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Old 09-17-2020, 08:53 AM   #52
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Just interested if/how others are factoring climate change projections into account when retirement planning.

Most locations we considered as retirement locations were well above sea level and well outside hurricane strike zones, so those two items didn't fact into retirement location at all. I did figure in an increase of a couple of degrees of the average temperature over the next 25-30 years, but that only ruled out a few areas that were probably already too hot for us. Now if I had planned on a single location for a 40-50 year retirement, I likely would have moved further north.
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Old 09-17-2020, 08:57 AM   #53
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One thing folks should consider is your tolerance for any kind of disaster. Have you ever been through a flood? Major disasters are different from watching the news. I remember my late in-laws.

They built a home on Marathon Key, a beautiful place halfway down the Florida Keys. You could look out over the Gulf and Atlantic from the same room. I asked about hurricanes and flooding, "no problem they turn all the lanes northbound to evacuate". Then Andrew threatened and they couldn't get out of their neighborhood! BIL flew his plane in and was the last plane out of Marathon before they shut down the airport. While there was no damage they put the place on the market a few weeks later.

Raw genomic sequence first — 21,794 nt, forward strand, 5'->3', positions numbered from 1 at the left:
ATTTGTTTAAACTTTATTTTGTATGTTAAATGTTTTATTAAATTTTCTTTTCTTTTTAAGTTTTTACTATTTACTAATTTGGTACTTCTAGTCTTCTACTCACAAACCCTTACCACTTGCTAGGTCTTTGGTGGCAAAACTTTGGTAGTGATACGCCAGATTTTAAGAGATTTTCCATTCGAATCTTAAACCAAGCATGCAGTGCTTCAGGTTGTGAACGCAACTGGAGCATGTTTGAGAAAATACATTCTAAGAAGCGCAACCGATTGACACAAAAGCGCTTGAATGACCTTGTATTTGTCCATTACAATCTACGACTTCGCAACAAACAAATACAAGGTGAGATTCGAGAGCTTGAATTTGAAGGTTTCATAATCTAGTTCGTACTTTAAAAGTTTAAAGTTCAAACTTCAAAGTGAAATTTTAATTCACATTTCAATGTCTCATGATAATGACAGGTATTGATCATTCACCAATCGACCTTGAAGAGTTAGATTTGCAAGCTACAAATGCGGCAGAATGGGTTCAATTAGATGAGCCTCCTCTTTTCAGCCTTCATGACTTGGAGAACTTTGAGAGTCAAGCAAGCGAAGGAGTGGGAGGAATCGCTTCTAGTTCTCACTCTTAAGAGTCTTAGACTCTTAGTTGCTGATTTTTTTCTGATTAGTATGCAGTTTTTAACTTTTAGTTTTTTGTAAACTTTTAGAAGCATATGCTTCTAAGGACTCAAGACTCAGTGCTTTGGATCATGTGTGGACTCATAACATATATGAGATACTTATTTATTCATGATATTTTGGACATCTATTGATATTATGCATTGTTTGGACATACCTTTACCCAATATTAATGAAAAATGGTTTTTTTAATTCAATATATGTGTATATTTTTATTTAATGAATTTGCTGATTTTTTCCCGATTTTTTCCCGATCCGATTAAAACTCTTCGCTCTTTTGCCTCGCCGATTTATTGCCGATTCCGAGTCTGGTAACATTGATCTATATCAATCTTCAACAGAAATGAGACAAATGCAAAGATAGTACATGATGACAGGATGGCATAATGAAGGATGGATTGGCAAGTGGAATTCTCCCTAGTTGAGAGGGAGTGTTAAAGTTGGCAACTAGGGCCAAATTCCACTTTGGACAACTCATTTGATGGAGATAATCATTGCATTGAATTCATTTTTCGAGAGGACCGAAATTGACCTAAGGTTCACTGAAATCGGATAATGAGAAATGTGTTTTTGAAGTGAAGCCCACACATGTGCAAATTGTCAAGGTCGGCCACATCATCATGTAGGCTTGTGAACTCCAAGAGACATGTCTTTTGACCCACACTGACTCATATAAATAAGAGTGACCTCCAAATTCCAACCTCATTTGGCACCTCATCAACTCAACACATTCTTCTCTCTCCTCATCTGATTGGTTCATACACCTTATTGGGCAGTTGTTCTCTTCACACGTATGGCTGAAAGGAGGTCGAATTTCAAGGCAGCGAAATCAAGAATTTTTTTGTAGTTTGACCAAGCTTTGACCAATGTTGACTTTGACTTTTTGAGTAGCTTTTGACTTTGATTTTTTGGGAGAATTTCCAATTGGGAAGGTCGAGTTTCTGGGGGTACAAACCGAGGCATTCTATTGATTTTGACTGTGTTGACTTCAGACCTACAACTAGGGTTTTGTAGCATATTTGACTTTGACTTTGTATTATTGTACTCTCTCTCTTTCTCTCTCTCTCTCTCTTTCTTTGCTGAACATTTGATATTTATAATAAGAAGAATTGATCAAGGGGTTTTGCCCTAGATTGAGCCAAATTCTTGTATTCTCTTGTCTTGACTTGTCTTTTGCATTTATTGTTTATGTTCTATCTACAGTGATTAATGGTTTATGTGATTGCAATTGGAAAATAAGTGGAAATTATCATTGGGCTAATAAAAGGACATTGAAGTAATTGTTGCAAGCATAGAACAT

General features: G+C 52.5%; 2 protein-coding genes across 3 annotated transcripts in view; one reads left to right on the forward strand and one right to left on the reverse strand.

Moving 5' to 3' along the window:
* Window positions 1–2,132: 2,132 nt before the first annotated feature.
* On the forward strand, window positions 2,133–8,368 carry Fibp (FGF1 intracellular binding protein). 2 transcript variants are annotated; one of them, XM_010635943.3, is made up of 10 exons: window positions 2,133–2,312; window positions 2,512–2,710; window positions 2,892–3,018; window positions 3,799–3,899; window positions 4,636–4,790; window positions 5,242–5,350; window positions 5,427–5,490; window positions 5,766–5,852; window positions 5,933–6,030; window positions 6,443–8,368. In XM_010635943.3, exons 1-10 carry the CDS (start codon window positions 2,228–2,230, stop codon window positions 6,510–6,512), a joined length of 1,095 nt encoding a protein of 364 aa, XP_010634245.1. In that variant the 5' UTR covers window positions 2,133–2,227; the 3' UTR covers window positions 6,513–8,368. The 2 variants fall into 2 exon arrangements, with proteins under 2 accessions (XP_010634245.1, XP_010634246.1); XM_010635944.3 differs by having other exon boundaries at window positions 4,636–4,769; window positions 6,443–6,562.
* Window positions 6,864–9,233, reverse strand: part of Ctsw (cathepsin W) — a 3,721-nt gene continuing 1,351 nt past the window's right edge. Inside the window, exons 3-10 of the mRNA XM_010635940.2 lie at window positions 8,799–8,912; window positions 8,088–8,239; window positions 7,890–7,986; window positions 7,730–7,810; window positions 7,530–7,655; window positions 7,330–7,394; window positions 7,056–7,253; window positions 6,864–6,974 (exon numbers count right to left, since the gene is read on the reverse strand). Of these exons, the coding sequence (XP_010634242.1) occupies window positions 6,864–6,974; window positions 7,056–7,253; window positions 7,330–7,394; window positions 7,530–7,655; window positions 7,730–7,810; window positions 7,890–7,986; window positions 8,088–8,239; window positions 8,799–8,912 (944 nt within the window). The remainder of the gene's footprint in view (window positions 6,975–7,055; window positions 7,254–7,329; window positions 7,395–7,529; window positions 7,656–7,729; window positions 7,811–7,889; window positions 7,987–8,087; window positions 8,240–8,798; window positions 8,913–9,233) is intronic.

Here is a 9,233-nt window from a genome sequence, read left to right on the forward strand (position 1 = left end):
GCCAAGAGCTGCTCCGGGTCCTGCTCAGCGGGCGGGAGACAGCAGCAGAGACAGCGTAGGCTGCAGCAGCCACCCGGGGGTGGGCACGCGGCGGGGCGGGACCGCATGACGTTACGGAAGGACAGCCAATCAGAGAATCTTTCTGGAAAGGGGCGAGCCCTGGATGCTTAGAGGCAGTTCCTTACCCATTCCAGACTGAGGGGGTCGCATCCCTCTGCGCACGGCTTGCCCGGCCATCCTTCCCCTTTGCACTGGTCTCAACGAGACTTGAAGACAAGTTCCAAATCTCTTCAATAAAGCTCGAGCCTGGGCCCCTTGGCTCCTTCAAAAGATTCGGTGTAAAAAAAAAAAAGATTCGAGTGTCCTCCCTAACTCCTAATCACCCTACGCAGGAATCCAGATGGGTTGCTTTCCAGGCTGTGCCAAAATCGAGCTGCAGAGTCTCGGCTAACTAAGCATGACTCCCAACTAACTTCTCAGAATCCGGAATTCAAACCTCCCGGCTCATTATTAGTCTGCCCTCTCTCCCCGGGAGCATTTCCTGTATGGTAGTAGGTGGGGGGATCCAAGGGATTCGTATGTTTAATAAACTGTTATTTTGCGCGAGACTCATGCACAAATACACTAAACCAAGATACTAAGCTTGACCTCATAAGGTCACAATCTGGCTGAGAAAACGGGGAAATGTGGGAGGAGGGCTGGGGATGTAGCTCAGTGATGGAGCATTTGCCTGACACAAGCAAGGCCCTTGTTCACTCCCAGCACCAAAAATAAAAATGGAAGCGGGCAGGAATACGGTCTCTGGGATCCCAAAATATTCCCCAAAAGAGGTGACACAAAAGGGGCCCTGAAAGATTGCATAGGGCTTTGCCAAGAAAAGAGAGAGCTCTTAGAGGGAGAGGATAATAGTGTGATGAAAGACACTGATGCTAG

Your story reminds me of Paradise CA last year during the fires. One road in and out of the place, and it was blocked by burnt out cars and debris from the fire storm. Had it not been for some guy who fired up a bulldozer and cleared the roadway, who knows how many others might have perished.
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Old 09-17-2020, 09:37 AM   #54
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We are 2.5 blocks to the ocean in a small town in N.E. Florida so I watch the sunrise most every morning during my early bike ride on mostly deserted streets. I thought long and hard for 6 years about where to locate once retired. At that time I had been here for about 50 years and my wife for 65 years. I did all the research for potential retirement areas that was available on the web during that time with a long list of requirements (medical, universities, military base, weather, outdoor activities, cost of living, fresh seafood, etc. etc. etc.) and could not come up with a better place for us. The additional bonus was we wouldn't have to pack and move.